Deck stain differs from paint in a major way: Stain soaks into bare wood's pores to become part of the top layers of wood, while paint simply sits on top of the wood. Because it becomes a part of the wood, stain lasts for a long time if you apply it properly. This means applying the stain on a day when rain is not forecast for at least 48 hours. Rain on a newly stained deck can ruin it.
Stain needs to dry for several hours for it to set. Even after that, it needs to remain undisturbed for several days before you put outdoor furniture back on the deck. If it rains within 48 hours after you apply the stain, the water will soak into the wood pores and try to displace the stain. This will result in a splotchy surface rather than an even tone. If it rains right after you apply the stain, the stain will peel and flake off. If your stain has been drying for close to 48 hours, this may not happen.
Stain penetrates wood best when the wood is cool and dry. Thus it is best to apply stain when it is overcast but not rainy. If you have to apply deck stain, do it after the sun has passed over your deck and is no longer directly beating on it. Feel the deck slats to determine if they are still hot, and wait for them to cool if they are.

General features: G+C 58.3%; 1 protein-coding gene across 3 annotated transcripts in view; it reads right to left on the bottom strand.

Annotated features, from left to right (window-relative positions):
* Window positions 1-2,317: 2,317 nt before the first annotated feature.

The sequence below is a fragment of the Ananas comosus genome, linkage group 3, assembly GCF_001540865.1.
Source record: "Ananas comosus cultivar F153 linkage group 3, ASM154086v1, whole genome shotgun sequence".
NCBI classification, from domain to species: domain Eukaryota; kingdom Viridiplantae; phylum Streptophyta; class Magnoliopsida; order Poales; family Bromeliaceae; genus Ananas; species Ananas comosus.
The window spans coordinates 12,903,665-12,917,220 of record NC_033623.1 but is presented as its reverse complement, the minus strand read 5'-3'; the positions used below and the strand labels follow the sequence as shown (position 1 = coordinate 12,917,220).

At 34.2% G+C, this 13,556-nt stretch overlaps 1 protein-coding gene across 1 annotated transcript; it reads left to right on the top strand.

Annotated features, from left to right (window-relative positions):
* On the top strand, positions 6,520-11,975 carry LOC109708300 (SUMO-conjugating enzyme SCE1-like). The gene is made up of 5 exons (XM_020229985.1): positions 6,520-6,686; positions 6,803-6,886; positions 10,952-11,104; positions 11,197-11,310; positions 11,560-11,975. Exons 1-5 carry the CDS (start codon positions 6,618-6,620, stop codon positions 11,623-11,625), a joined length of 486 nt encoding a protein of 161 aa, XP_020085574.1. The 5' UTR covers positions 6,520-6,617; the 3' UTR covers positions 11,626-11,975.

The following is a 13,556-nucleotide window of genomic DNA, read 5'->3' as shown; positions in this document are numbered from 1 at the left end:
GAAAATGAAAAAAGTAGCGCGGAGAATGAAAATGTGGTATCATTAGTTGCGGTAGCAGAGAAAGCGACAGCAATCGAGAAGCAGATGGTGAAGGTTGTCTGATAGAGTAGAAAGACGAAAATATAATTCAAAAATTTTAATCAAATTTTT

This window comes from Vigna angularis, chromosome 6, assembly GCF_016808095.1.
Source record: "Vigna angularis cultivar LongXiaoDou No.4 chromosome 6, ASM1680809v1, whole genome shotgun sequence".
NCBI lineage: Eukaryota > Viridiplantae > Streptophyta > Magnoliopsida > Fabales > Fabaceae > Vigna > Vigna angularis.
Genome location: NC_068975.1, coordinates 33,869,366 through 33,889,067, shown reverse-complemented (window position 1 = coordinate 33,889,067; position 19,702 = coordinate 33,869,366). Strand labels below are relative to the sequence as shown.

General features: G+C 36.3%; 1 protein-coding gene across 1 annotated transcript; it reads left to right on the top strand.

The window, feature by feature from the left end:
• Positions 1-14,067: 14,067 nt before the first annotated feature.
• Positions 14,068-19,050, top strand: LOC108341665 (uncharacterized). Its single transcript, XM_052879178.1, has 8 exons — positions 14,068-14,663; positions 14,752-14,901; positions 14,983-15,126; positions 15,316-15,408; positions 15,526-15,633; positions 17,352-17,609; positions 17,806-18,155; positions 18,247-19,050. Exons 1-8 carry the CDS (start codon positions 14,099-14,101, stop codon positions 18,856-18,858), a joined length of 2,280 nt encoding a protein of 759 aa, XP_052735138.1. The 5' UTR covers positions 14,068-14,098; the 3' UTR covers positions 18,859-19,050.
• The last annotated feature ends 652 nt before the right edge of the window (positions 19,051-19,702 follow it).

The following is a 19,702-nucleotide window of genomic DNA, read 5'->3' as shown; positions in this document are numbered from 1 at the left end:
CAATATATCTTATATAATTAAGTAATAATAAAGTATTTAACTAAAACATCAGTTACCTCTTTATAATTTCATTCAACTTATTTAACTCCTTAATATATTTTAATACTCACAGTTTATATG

Wait to stain the deck until the weather forecast indicates that it will not rain for at least 48 hours. For some regions, this could mean waiting several months until you can stain the deck. It might be difficult to wait to stain the deck, but it will prevent hours of extra work.
Fixing Blotchy Stains
If the stain is peeling or flaking off because of rain, you will have to sand the deck to remove the peeling stain and begin the entire process again. If the damage is merely cosmetic and the deck stain feel and looks good except for a few splotches, you can apply stain to the areas that are lighter to attempt to blend them in with the rest of the deck. Wait for the deck to dry completely and the forecast to indicate no rain before refinishing or touching up the stain on the deck.